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Bob Keiller, Chairman of Our Union Street updates us on the progress so far...

One of the clearest bits of feedback we received from you when we set-up Our Union Street was that you were fed-up of seeing empty shops looking shabby and unloved.

The core mission of Our Union Street is to fill those units with new occupiers – and there has been some good progress on that front, which I will touch upon later in this update.

However, in the meantime, our volunteers have been working to tidy up some of the vacant units to help make them more attractive to incoming tenants.

On Sunday (March 17), our volunteers completed their first unit tidy-up at 164 Union Street and I am sure you will agree they have made a huge difference.

Before after unit

They sanded and painted the frontage - and, with the help of Repro Overflow, erected a new temporary sign that was designed by Amy and Joe, two RGU Architectural graduates. The boards you see on the right will soon be turned into something interesting, which we will share with you in our next update.

They were among over 50 people out in force at the weekend, taking advantage of the spring sunshine to tidy up our city centre.

Before after unit volunteers

We had people in the St Nicholas Churchyard removing weeds and leaves, a team in Union Terrace Gardens litter picking, weeding and sweeping, and a team on Union Street, cleaning the windows as well as cleaning all the street furniture and painting over graffiti.

All great examples of how people power can help change the fortunes of the Granite Mile.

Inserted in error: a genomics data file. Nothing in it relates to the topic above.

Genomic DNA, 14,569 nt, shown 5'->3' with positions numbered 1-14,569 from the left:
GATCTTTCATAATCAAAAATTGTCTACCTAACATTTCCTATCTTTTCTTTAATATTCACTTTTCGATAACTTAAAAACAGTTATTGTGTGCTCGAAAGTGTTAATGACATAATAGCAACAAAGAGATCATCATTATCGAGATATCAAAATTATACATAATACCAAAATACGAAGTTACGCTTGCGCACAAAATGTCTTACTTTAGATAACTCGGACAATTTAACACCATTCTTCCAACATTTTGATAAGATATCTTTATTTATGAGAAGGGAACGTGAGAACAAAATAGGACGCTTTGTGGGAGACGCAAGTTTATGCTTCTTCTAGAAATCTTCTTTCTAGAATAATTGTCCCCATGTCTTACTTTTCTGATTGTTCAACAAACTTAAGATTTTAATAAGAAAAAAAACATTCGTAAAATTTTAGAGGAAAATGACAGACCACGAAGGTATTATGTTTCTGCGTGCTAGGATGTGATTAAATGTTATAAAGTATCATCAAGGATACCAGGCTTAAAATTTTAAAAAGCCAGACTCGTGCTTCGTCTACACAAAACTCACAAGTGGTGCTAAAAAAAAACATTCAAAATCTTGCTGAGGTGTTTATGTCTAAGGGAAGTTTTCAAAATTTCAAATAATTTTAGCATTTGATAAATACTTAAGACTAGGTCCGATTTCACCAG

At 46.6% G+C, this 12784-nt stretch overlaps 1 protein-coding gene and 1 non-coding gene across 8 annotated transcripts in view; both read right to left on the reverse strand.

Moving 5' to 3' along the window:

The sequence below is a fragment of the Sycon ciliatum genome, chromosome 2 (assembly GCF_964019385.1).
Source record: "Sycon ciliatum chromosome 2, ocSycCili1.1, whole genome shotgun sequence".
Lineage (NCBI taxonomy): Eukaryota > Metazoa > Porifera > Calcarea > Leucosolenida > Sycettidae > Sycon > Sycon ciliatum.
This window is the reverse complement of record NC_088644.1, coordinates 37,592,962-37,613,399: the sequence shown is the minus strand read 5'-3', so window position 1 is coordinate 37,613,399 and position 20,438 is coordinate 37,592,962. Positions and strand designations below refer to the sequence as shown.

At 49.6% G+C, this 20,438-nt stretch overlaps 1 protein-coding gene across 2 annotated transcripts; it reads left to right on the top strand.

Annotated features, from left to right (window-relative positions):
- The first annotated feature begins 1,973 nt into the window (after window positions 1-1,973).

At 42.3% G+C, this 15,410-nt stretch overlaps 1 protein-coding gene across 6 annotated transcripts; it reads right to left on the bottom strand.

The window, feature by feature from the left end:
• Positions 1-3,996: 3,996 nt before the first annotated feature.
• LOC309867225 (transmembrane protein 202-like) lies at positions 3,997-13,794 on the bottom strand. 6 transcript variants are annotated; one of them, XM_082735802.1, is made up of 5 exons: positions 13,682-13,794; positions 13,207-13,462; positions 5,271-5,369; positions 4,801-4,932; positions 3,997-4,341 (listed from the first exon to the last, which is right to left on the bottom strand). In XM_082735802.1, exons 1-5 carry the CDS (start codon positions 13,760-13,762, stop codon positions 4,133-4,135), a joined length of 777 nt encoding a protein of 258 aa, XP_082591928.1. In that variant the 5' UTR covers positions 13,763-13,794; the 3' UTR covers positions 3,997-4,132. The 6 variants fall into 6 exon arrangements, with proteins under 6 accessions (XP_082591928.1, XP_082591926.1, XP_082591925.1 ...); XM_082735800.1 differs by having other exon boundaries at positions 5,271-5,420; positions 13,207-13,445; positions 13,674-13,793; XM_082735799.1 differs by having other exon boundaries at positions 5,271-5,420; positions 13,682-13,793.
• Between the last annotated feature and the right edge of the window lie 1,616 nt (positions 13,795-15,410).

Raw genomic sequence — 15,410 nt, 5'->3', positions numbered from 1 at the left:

Street Union March

As I mentioned, significant progress is being made on repopulating Union Street with shops, restaurants and cafes.

More than 60 businesses have registered an interest in setting-up on Union Street thanks to a joint-effort between ourselves, Aberdeen City Council, Aberdeen Inspired and Aberdeen & Grampian Chamber of Commerce.

As we entered 2023, there were 47 vacant units on the street. However, a major collaborative effort has turned the tide, and today the number of vacant shops has fallen to 37, with the number vacant and available to rent having fallen below 30.

The street now boasts some of the most generous incentives in the UK – with grants to fit-out units and up to two years rent and rates free where the premises has been empty for more than five years, subject to landlord support.

Tag Heuer Union Street

Since launching last summer, Aberdeen City Council’s Empty Shops Grant Scheme has attracted 65 expressions of interest.

The scheme offers grants of up to £35,000 where the money is match-funded by new tenants or landlords, and is designed to bring empty unit back into use.

The £500,000 fund was supposed to be spent over two years but has been such a success that the council has agreed to add another £500,000 to the scheme and extend it to 2026.

Read more on this here.

To date, the £140,000 of public money which has been spent to date has leveraged in £1million of private investment.

Since the start of 2024, nine further applications have been moved forward, which will bring the total number of grants awarded to £455,000.

Going forward, it is proposed that the scheme be extended to include business equipment where it is specific and integral to the new business operations, and costs for basement and first floor works will also be eligible if it helps bring a ground floor back into use.

There is lots still to do, but it is pleasing to see progress being made.

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